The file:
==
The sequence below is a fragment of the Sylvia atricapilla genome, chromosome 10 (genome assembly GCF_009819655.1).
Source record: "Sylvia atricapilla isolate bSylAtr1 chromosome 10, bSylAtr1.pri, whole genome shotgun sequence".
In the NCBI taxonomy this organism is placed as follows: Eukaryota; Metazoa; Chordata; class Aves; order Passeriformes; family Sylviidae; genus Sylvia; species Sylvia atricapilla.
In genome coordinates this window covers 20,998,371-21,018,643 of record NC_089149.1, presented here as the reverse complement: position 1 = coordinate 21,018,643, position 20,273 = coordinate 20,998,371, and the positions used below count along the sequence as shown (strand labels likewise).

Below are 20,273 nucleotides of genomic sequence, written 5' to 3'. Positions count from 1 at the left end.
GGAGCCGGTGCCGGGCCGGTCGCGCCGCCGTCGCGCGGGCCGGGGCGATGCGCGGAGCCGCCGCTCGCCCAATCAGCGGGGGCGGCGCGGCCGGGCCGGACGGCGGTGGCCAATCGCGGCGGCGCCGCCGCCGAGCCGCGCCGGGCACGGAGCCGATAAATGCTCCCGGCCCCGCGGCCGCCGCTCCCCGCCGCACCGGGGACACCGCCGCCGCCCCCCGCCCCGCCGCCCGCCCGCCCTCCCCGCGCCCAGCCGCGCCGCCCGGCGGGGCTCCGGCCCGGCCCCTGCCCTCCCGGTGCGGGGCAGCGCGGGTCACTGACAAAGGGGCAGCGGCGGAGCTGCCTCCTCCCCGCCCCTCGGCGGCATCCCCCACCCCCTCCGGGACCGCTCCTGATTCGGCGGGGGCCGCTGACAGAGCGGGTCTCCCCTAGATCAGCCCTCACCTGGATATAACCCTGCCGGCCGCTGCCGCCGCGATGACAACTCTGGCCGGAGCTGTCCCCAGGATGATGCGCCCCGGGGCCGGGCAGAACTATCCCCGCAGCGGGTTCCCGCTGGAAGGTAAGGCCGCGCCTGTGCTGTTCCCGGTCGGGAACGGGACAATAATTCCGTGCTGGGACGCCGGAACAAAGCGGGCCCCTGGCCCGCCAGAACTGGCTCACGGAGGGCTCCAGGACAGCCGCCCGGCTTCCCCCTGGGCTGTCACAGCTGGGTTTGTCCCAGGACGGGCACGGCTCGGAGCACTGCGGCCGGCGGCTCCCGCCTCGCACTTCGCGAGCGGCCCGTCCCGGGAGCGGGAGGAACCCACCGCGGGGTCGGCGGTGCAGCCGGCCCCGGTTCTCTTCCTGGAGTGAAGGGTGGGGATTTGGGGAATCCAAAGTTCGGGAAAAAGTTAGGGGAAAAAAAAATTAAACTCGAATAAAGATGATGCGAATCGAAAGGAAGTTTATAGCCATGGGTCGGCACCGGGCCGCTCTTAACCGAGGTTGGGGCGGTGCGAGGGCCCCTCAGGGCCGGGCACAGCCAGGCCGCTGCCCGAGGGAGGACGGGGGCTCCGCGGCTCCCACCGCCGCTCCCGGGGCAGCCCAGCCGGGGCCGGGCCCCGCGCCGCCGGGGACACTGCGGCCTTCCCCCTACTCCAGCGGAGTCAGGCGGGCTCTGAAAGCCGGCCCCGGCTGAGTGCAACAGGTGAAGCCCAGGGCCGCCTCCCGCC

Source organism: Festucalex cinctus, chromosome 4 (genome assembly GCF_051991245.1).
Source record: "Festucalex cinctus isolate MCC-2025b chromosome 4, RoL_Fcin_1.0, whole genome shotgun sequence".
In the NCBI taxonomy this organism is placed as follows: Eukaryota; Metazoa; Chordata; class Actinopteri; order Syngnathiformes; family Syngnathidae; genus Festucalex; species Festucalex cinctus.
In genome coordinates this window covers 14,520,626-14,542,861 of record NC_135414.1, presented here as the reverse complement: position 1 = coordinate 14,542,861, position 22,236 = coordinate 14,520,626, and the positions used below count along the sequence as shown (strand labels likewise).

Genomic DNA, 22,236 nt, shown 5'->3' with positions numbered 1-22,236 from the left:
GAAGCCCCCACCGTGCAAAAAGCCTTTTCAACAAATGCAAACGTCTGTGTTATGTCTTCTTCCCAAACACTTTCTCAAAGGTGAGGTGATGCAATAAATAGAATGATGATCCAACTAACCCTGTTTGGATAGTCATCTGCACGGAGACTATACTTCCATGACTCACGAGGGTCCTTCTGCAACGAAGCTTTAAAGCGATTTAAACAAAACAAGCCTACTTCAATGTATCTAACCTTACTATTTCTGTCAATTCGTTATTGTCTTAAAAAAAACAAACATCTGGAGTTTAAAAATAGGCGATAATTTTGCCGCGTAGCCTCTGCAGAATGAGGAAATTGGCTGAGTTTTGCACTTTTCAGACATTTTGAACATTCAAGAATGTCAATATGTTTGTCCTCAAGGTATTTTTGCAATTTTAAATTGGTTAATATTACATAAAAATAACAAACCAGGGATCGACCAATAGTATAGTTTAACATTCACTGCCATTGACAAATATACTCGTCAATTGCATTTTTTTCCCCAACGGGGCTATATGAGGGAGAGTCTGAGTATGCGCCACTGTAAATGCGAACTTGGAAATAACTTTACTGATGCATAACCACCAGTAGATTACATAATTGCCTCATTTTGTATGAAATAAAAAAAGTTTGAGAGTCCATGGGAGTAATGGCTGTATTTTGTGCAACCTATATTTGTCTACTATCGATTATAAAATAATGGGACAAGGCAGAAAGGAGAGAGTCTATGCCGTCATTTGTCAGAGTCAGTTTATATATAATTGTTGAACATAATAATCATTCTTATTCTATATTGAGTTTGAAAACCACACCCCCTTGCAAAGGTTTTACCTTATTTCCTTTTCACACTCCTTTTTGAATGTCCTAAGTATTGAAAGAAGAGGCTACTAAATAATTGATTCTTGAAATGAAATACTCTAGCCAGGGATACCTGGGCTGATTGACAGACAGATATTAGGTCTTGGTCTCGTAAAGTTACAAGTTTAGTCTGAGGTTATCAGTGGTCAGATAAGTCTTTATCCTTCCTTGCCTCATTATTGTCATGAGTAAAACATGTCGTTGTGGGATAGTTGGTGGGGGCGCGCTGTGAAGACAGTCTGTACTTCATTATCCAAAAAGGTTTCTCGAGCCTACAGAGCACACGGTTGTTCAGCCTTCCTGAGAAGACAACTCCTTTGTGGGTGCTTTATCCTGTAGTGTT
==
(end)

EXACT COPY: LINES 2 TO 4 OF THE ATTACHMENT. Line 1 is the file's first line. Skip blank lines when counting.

Source record: "Sylvia atricapilla isolate bSylAtr1 chromosome 10, bSylAtr1.pri, whole genome shotgun sequence".
In the NCBI taxonomy this organism is placed as follows: Eukaryota; Metazoa; Chordata; class Aves; order Passeriformes; family Sylviidae; genus Sylvia; species Sylvia atricapilla.
In genome coordinates this window covers 20,998,371-21,018,643 of record NC_089149.1, presented here as the reverse complement: position 1 = coordinate 21,018,643, position 20,273 = coordinate 20,998,371, and the positions used below count along the sequence as shown (strand labels likewise).